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The Era Before Watson and Crick.

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Joanna Slusarz Mr. Rock AP Biology November 11, 2003 B.W.&C.-The Era Before Watson and Crick James Watson and Francis Crick are the men attributed with the discovery of DNA's "double helix." However, they based their research on the works of many preceding scientists. It all began in 1865 with Gregor Mendel's garden pea experiments, which revealed the existence of genes and their transfer from one generation to the next. By 1905, it had been learned that within living cells the genes are strung together like beads on the chromosomes, which then copy themselves and separate. But how, no one knew. By the 1920s, it was thought that genes were made of protein. Although DNA (which was identified in 1871 by a young Swiss scientist, Friedrich Miescher), was also a main ingredient in chromosomes, protein, however, was far more interesting to geneticists than DNA because it was in greater abundance, was more complex, and there was a larger variety of it. ...read more.


Published in 1938, the model was to remain constant throughout all the attempts to solve DNA's structure that were to come. However, Astbury made serious errors, his work was uncertain, and he had no clear idea of where to go from there. In 1943, Avery, at 67, was still working at the Rockefeller Institute and experimenting with pneumococcus (bacteria that cause pneumonia). In 1928, he made a revolutionary discovery when he found that when DNA was transferred from a dead strain of pneumoccocus to a living strain, it brought with it the hereditary attributes of the donor. Avery was hesitant about publishing his discovery as he was "not yet convinced that (he had) sufficient evidence." A year later, however, Avery, with two colleagues, wrote out their research. They described an intricate series of experiments using the two forms of pneumococcus, virulent and nonvirulent. ...read more.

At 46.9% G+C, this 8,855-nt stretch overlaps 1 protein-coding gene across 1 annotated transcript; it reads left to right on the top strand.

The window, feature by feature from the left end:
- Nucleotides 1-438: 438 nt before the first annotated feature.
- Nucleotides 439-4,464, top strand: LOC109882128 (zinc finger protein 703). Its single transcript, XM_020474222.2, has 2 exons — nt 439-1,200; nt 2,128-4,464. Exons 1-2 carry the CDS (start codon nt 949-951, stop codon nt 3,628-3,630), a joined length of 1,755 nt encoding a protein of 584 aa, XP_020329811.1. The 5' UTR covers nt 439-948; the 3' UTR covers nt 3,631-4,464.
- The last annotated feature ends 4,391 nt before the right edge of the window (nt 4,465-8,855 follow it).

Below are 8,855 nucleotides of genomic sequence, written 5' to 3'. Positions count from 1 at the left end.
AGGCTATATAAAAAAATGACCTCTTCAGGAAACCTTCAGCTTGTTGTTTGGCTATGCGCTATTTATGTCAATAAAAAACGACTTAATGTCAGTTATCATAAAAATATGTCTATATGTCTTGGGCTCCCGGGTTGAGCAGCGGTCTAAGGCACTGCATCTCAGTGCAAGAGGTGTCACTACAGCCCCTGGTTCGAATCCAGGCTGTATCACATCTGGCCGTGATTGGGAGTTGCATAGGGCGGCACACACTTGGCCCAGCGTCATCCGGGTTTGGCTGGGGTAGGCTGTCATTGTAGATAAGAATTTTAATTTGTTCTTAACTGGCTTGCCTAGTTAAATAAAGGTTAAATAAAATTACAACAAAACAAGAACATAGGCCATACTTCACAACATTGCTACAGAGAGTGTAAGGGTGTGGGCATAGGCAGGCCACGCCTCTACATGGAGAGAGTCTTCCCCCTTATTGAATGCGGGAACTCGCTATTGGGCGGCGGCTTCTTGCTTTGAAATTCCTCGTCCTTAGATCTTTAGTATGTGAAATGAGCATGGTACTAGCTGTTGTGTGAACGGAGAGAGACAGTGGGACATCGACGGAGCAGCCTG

The lectures were published as a book the following year. To the molecular biologist and scientific historian Gunther Stent of the University of California at Berkeley, What Is Life? was the Uncle Tom's Cabin of biology-a small book that started a revolution. In 1949, Erwin Chargaff was one of the very few who considered Avery's results and analyzed the proportions of the four bases of DNA. He found a curious correspondence: the numbers of molecules present of the two bases, adenine and guanine, were always equal to the total amount of thymine and cytosine, the other two bases. This ratio, found in all forms of DNA, cried out for explanation, but Chargaff could not think what it might be. That is where Rosalind Franklin arrived at King's College London on January 5, 1951, leaving coal research to work on DNA. She teamed up with James Watson and Francis Crick and the "double helix" theory was born. ...read more.

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